Run Prevention

The Pirates starting rotation finished in the top four in the NL in ERA, FIP and xFIP in 2013. They gambled on signing A.J. Burnett and Francisco Liriano based on non-ERA statistics and were rewarded as both pitchers were outstanding. Burnett has moved on, signing a one-year contract with the Phillies, but Liriano will headline their starting staff.

The Pirates attribute much of their success at preventing runs in 2013 to their pro-active use of defensive shifting and instructing their pitchers to induce ground balls. They were extremely successful at the latter. Pirates’ starters led the NL with a 53% ground ball rate. That was farther ahead of the second place team (48%) than the second place team was ahead of the fourteenth place team. The Pirates bullpen also led the NL in inducing late-inning ground balls.

Probable Starting Pitchers

Monday (7:10 p.m.) – Wandy Rodriguez (LH, 35) vs. Homer Bailey

Rodriguez, with whom the Reds are familiar dating back to his days pitching for the Astros, missed the last four months of 2013 with forearm/elbow issues. He picked up the $13 million option on his 2014 contract. His health remains an issue as Rodriguez opted against surgery last fall. This will be Rodriguez’s third start of the season. His first two were both shaky and both against the Cubs.

Tuesday (7:10 p.m.) – Gerrit Cole (RH, 23) vs. Mike Leake

Cole is legitimate ace material and may reach that level as early as this year. He was dominant for the Pirates down the stretch last fall. He started two games of the NLDS, giving up 5 hits and two walks against ten strikeouts in eleven innings against the Cardinals. He has had two successful starts so this year, striking out 13 batters in 13 innings against the Cardinals and Cubs.

Wednesday (12:35 p.m.) – Francisco Liriano (LH, 30) vs. Johnny Cueto

Liriano experienced a rebirth of sorts in 2013, returning to his previous form with the Minnesota Twins. Liriano had an ERA of 3.02 an FIP of 2.92 and xFIP of 3.12. He was particularly brutal on Reds star lefties, Joey Votto, Jay Bruce and Shin-Soo Choo. The Pirates will need for Liriano to repeat that performance in 2014. This will be his fourth start in 2014 and Liriano is still looking for a win. He’s pitched six innings in each of his three previous starts.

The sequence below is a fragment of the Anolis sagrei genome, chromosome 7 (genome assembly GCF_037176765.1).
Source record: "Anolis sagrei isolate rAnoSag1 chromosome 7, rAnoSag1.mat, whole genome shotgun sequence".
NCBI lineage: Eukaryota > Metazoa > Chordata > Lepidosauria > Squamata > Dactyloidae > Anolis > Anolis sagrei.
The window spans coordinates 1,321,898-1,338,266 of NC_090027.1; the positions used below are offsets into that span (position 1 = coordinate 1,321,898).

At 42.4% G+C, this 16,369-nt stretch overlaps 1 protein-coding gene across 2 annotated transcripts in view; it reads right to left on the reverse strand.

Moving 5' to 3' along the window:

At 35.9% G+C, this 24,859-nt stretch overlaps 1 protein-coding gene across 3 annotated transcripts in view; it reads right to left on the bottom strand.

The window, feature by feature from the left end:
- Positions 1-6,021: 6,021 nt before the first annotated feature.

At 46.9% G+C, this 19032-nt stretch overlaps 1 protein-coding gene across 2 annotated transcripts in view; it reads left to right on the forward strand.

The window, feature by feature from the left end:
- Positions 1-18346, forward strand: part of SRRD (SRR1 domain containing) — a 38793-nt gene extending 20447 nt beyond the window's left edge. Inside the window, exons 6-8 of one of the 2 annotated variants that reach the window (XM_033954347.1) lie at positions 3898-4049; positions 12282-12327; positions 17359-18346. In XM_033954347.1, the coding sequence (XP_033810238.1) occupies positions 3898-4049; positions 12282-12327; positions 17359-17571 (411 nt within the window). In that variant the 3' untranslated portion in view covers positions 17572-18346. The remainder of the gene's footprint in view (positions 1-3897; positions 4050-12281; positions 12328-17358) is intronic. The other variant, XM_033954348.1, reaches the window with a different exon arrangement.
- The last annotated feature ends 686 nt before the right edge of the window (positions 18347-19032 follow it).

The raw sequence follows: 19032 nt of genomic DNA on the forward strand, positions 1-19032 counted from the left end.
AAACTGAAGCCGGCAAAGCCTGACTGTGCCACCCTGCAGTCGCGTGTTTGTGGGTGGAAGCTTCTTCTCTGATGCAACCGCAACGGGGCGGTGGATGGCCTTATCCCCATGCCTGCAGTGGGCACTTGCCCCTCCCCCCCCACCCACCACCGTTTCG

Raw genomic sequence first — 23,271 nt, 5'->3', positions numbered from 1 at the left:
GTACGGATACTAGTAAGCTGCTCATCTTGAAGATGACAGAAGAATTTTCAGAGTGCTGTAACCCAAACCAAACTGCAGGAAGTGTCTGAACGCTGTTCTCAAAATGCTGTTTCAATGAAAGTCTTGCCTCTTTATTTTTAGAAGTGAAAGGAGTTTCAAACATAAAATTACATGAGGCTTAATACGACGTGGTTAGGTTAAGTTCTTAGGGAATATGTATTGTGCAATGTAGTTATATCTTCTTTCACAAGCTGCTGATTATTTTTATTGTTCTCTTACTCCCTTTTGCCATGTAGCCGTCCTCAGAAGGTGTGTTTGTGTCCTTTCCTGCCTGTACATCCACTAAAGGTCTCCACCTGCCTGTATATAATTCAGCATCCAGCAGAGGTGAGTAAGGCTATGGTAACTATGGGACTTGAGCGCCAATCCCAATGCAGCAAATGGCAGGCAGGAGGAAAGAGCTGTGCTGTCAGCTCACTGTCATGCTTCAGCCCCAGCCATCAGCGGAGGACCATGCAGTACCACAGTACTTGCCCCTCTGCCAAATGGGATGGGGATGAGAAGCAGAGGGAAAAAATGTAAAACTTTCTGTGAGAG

The Pirates bullpen ranked in the top four in ERA, FIP and xFIP in the National League last season. For most of the year, the Pirates enjoyed an unparalleled 1-2 bullpen punch, with Jason Grilli closing and Mark Melancon pitching the eighth inning. Melancon took over as closer in August when Grilli was sidelined with a right forearm strain. When Grilli returned in early September, Melancon kept the closer role.

But the 37-year old Grilli returns in 2014 as the Pirates’ ninth-inning specialist. He’s converted three out of four save opportunities so far. The Pirates also have two outstanding left-handed relievers, Tony Watson and Justin Wilson, who had excellent seasons in 2013.

  • Closer: Jason Grilli (37)
  • Set-up: Mark Melancon (28)
  • Lefty specialists: Tony Watson (28), Justin Wilson (26)

14 Responses

  1. Josh

    We’re going to lose the series if these guys don’t figure out how to hit again (yesterday’s outlier game notwithstanding).

  2. sultanofswaff

    Grilli is way past his expiration date. Going back to last season, his peripherals are not good. Smoke and mirrors. Of course, you can say that about their whole team–winning more than their Pythag record.